So the Big Language Data is coming in without rules; without grammatical structure; without predictability.  One could try to translate all of this data – but it is impractical and impossible; So we use technologies to filter – we can go into Native language processing and extract entities, and associate people persons and things. We can take out priority content based on other metadata and translate that priority through Machine Translation.  But we still have to get to the point of contextual understanding.  Be able to learn a new phrase or idiom, and then be able to share it with others – on a global level if needed – so we aren’t trying to learn it again in some other situation or location.

Translation is a key step – but understanding  should be the goal.  Especially in the Defense and Security domain, where that deep understanding of incoming multilingual content could mean the difference between defeating a potential threat and having to pick up the pieces after an attack.

Finally, we are seeing the maturation and the convergence of Artificial Intelligence, Deep/Machine Learning, Neural-based Machine translation, and affordable Processing and GPU-based hardware. The breakthroughs are coming – which will have humans use machines to ingest, translate, analyze, and, understand all of this content; in all of these languages, with spelling errors and emojis; with acronyms and terminology; with dialects and language switching.  There have been some amazing breakthroughs in Neural Machine Translation, which will not only improve the quality of translation, but also accelerate our learning of new words created on the internet.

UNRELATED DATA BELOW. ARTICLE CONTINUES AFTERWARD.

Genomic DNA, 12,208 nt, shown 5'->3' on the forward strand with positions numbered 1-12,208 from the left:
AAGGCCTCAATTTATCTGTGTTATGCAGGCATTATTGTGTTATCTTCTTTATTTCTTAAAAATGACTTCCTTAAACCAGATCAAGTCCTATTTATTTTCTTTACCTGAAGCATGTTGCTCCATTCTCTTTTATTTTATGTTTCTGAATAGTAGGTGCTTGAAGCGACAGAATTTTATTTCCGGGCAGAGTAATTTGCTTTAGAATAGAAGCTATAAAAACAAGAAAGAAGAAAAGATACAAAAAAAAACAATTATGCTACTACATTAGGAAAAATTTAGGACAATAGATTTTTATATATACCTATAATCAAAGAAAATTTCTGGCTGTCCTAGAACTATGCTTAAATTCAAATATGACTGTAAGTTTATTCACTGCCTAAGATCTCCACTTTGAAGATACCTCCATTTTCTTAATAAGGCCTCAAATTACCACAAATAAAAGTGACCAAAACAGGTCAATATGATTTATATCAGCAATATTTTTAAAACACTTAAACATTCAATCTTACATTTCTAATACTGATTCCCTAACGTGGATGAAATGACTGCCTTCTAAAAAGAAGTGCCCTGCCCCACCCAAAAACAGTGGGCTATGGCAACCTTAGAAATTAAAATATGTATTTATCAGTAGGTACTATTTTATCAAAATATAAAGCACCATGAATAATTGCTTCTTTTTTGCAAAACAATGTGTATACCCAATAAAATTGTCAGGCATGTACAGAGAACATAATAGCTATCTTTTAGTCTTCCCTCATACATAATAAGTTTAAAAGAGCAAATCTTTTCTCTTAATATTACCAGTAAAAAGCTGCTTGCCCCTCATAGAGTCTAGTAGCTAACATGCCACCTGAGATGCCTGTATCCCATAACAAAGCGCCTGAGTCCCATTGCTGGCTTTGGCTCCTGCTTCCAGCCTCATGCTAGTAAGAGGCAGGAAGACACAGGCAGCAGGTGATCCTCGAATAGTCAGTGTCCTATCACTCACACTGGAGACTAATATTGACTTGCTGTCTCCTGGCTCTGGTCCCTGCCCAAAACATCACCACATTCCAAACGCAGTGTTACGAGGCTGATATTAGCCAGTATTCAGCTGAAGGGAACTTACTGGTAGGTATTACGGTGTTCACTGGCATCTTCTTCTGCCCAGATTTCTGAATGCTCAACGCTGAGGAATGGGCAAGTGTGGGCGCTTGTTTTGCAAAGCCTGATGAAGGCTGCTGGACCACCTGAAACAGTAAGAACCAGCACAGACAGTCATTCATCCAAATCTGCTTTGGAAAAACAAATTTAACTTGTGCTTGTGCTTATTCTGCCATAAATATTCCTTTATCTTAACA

When we are able to truly understand multilingual content – we will then be able to decipher it, separating fact from fiction, threat from safety; news from opinion; and actors from watchers.  Combine these machine learning breakthroughs with shared tools such as terminology management, shared translation memory, and mature, repeatable processes to ingest and understand content in a consistent manner – and we will be able to deal with the Big Language Data and the myriad of impacts it has on daily lives, national security and safety, international relationships, and, the 2016 Word-of-the-Year – Post-Truths.

 

2 http://www.internetworldstats.com/stats7.htm

1 https://www.gwava.com/blog/internet-data-created-daily

About the Author

leaders_danny

S Danny Rajan is CEO of SDL Government in Herndon VA.

SDL Government provides innovative Language Technology Solutions for the US Defense and Intelligence community, built around its suite of COTS products and its technical solutions team.